By all objective standards it had not been a good day.
My cat sat on the other side of bars admonishing me for my absence though I was but a few feet away. Sometimes I would speak to her.
“Hello. Oh? What? Are you sure? Really? No, I can’t come in. I know. Yes.”
Between each response she would retort in her characteristically harsh voice, yellow eyes glaring at me through the metal screen, ears twitching at the sound of my voice. She sat prim and proper, with her tail curled about her feet, whiskers forward, head angled down. Every now and then she would wander off, but shortly return and our conversation would continue.
The sky was overcast and I turned my tall collar up against the chill breeze. I was glad I was wearing my blue bomber jacket instead of my lighter corduroy. I had run out of coffee that morning and now it was afternoon. I was tired in that emotionally wrought way which surpasses physical exhaustion, but my warm bed was squarely on the other side of that locked door.
I knew it as soon as I did it, of course. I stood with my hand on the silver door handle and cursed. Not only was I locked out, but my keys were locked in, leaving my bicycle securely chained to the front gate. Did I have enough time to make it to class? I didn’t know, as I left my helmet on the table behind me and walked down the drive, avoiding the tree full of bees at the end.
I missed my bus. It was on one side of the busy intersection and I on the other, with no hope that the light would change before it pulled away. I sat at the bus stop for half an hour, reading my assigned text and trying in vain to stop the story running through my head, worry that long predated the mornings events. Woe is me, woe is me, woe is poor, poor little me. How can I feel sorry for myself sitting here reading about the Holocaust? But the mind is a fickle bitch who preys upon herself.
As I fed my very last dollar into the till, the bus driver lectured me on proper etiquette for hailing a bus, as if it were a foregone conclusion that busses the world over must be hailed. Apparently it is. I thanking him and found a seat near the rear exit, watching the time scroll by on the automated display. I had ten minutes left to get to class. I would be late. I hate being late, but there was another stop I must make, driven by that long-standing worry.
I pressed the palms of my hands together firmly as I begged the young man behind the counter if there was anything he could do.
“Not this Friday? Next Friday? The … 17th? Is there anything at all you can do to get my disbursement quicker?”
“Well, I can get the checks, but they need two signatures. Sometimes it’s hard to get those people. You could try again in a few days, but I can’t say I’ll have it until next Friday. I’m sorry you’re inconvenienced,” he explained in the baffled tone men tend to fall into when they’re confronted with a woman just barely failing not to cry.
“By next Friday I won’t be inconvenienced. I’ll be hungry. This is already weeks later than I expected. Is there anything at all that can be done?” But I was bound to be disappointed. I left with my head down, trusting the brim of my hat to hide my eyes and responding curtly to greetings in the courtyard.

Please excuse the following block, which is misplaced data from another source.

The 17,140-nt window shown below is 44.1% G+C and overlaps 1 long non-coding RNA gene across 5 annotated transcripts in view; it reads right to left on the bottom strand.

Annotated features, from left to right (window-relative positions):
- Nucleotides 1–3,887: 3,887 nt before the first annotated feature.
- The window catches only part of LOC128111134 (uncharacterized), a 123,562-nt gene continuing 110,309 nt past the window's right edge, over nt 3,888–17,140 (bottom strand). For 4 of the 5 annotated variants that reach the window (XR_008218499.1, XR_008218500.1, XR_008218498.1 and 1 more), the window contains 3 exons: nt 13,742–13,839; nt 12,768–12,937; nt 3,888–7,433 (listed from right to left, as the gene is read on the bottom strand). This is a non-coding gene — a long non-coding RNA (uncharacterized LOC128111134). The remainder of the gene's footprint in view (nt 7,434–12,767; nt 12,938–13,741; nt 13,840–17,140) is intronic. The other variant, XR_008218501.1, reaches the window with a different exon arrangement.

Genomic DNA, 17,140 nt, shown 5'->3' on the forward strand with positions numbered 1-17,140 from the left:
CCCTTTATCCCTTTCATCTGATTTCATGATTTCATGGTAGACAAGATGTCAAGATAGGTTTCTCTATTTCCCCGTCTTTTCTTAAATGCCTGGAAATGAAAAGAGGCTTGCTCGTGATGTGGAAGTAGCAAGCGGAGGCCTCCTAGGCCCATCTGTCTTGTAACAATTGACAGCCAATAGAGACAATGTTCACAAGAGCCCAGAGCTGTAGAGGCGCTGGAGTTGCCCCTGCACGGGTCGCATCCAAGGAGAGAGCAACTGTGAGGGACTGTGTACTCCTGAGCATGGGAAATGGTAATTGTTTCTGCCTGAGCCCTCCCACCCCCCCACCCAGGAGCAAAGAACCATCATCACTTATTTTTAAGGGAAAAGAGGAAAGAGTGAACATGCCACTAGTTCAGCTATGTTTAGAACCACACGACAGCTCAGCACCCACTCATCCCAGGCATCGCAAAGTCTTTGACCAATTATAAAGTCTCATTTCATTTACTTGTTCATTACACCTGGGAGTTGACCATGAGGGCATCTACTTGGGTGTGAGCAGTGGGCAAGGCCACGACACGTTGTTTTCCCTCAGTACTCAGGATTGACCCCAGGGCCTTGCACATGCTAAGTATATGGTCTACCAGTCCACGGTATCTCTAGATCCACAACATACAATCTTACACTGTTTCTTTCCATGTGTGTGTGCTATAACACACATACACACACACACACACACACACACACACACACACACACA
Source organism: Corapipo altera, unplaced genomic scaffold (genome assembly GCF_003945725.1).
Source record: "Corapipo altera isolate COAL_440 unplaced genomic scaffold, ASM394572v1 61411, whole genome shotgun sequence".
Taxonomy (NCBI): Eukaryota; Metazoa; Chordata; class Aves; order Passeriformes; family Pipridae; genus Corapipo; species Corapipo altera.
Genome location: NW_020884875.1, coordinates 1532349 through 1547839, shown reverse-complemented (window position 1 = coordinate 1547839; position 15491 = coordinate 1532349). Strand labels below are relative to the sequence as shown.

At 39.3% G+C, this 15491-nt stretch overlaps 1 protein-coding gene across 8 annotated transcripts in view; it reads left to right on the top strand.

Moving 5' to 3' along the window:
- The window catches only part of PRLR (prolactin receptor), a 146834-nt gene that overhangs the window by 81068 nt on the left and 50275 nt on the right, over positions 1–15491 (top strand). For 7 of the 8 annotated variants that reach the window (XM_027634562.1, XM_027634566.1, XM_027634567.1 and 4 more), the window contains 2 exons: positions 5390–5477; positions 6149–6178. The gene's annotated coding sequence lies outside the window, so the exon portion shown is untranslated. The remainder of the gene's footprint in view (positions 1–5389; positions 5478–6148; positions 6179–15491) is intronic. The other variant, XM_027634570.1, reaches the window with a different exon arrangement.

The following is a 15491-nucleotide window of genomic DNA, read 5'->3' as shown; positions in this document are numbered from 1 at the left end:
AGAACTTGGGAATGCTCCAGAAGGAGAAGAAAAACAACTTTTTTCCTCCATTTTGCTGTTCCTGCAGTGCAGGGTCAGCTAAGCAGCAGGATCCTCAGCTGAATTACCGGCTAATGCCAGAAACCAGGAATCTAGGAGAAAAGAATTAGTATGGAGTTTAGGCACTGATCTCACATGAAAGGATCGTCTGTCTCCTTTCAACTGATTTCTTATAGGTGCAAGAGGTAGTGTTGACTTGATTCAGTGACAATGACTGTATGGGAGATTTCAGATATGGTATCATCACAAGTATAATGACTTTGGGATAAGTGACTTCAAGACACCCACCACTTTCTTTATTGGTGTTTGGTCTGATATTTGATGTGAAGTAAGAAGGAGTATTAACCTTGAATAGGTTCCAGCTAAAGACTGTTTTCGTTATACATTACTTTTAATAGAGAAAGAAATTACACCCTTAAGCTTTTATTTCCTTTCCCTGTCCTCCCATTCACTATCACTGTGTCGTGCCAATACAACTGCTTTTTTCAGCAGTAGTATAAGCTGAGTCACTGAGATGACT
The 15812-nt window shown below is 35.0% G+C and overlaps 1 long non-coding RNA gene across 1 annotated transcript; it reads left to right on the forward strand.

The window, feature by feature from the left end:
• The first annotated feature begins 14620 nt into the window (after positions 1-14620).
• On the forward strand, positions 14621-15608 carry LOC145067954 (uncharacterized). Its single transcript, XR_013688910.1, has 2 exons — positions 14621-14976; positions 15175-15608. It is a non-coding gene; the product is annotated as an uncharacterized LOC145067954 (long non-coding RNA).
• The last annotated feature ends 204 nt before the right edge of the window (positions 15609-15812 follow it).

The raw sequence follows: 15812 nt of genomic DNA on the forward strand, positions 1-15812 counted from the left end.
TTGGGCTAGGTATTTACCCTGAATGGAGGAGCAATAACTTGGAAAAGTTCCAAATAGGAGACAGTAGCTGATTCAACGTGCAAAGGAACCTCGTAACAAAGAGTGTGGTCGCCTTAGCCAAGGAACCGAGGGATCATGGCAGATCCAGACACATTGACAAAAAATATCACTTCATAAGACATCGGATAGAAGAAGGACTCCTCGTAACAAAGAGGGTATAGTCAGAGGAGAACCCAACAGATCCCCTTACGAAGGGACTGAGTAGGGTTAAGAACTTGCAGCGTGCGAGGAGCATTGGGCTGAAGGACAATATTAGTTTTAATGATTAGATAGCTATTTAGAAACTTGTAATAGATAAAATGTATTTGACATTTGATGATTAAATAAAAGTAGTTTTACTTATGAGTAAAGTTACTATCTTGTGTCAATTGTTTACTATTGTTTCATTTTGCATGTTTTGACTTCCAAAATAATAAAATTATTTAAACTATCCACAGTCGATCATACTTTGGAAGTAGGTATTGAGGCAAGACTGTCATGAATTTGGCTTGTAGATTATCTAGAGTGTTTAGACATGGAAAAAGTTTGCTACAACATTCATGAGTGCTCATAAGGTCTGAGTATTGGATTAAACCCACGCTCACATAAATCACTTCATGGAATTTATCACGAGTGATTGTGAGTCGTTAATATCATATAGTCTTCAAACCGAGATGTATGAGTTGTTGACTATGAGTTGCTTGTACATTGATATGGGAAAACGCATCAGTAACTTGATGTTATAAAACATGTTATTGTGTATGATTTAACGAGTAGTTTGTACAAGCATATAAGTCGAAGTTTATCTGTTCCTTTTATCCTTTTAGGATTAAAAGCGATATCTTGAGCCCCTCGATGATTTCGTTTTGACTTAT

I walked straight past the open classroom door and headed for the women’s room to blow my nose and dry my eyes. Then I went to process. Our weekly process meeting is a place in which the candidates in my program can “check in” with each other about what’s going on in our lives. I tried to make it into a joke and managed to get through the bit about no coffee and locking myself out and missing the bus, but could barely choke out the news regarding financial aid before hiding my face in my hands and falling silent.
I respond very badly to a small number of things in my life. In situations of danger, I keep my cool. In the face of other people’s suffering, I am outwardly calm even when inwardly suffering. When injured or in physical pain, I am silent and controlled. During times of relative deprivation, I can find humor in lack. But in the face of anger directed at me, when my competency is called into question, or when my financial stability, a precarious enough thing already, is threatened I – do – no – respond – well.
Nor did I have time following the delivery of the bad news to employ my most common coping mechanism – isolation. I could not go find a nice empty corner in which to silently rage and cry and collect myself before calmly explaining my most recent setback with a flippant tone and a Gallic shrug. I couldn’t be Monica, the one who always has it together, who can handle any situation life throws her way, who doesn't burden other people with her negative emotions. Not today, anyway.
But people are good. And thanks to those good people, I’ll last until my aid comes.
“Thanks.” It seems like such a feeble word in the light of good people’s grace. This is my hallelujah. This is my God – that people are good. Just good. That’s all. That’s everything. It doesn’t even matter why people are good, or how they got that way, or that sometimes they forget they are. People are good. Hallelujah.
Even on this day, this objectively bad day, there was laughter and smiling, good talks and good times with good friends. And though I sat three hours waiting for my roommate to come home from work, my cat complaining all the while, and though worries and fears still preyed on my mind, and though I tried again and again to cut the story line and even succeeded in large part to concentrate on my reading despite my emotional exhaustion and caffeine deprivation, though all of that, now at the end of it, I can think only one thing of my objectively not good day.
It wasn’t so bad.